The Committee on Homelessness meets on the second Monday of each month, from 1pm – 2:30pm (new time starting March 2022!). Please join our mailing list for up-to-date meeting information, as some months may change.
Learn more about the committee and see where you can join us at upcoming meetings and events.
The EC Committee on Homelessness educates constituents about policies, programs and advocacy opportunities that would further collective action and solutions to address homelessness. The committee is dedicated to understanding the root causes of homelessness*, advocating for more resources to the multifaceted response to the homelessness crisis (street strategy, interim housing, permanent housing, and prevention, with supportive services embedded throughout), and providing leadership around mobilizing and educating the community around needed policy changes.
- Educate and inform the community on the root causes of homelessness and evidence-based solutions and good practices.
- Facilitate community discussion and engagement on policies and initiatives related to homelessness.
- Advocate with the community for policies and more resources to fund the multifaceted response to the homelessness crisis.
- Establishing a legislative, policy and budgetary framework to create a Right to Housing that ensures that everyone who lives in Los Angeles has a right to a safe and stable dwelling.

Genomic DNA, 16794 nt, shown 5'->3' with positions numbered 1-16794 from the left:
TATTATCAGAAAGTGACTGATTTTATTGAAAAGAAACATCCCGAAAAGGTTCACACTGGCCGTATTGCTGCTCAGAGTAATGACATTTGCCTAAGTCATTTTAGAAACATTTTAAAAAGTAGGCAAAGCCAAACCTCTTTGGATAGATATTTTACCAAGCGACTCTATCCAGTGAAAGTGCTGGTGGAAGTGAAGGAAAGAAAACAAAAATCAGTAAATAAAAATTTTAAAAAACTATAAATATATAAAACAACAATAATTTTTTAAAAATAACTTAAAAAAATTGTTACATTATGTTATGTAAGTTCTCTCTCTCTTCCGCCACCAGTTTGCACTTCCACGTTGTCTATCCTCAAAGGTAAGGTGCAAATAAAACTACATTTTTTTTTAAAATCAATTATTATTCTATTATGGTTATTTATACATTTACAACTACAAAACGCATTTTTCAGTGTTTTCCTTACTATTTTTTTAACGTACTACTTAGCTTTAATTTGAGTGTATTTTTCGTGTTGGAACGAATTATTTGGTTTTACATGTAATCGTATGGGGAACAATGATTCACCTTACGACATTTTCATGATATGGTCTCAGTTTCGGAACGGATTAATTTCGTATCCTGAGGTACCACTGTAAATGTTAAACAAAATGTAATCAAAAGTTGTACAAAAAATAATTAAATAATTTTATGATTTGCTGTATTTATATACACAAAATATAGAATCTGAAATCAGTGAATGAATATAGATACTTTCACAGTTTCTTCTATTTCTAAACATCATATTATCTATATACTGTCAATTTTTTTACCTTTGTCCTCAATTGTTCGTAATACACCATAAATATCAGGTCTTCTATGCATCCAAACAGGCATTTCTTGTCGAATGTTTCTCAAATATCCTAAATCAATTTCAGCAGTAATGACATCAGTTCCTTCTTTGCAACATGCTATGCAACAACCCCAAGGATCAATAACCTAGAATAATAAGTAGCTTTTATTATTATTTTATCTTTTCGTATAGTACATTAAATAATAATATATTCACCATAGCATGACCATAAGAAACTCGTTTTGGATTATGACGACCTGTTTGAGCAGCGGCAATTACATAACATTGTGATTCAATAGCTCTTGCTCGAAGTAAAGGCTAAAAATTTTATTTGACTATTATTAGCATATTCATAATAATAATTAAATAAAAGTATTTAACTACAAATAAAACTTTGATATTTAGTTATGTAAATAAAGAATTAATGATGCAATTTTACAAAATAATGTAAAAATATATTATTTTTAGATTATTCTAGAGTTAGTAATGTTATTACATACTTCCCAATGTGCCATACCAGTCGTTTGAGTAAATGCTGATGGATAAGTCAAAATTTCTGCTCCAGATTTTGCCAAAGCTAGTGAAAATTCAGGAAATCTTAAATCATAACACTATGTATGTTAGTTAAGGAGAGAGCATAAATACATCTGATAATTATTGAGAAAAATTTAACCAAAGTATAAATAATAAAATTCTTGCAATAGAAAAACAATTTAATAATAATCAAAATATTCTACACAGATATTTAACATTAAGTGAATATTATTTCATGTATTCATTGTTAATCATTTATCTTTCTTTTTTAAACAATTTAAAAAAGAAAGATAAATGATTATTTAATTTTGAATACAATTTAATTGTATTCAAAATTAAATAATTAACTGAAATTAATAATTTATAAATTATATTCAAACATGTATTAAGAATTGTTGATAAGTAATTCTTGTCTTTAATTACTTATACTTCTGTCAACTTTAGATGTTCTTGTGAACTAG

- Monitoring the work of the City Council Homelessness and Poverty Committee and supporting policy actions to further solutions to the homelessness crisis.
- Scaling up the local response with an infusion of State and Federal resources – street strategy, interim housing, permanent housing and prevention, with supportive services embedded at every stage.
- Understanding the recommendations of the Ad Hoc Committee on Black People Experiencing Homelessness and supporting the action plan that is being created.
- Investing in affordable housing, living wage jobs, Alternatives to Incarceration (such as the Office of Diversion and Re-entry and the Behavioral Health Center) and healthy communities to stem the flow into homelessness.
*Ranging from zoning changes in the 1970s that constrain the supply of affordable housing to the severe cuts in the 1908s to federal funding for housing construction and rental subsidies to the decline in wages since the 1970s.
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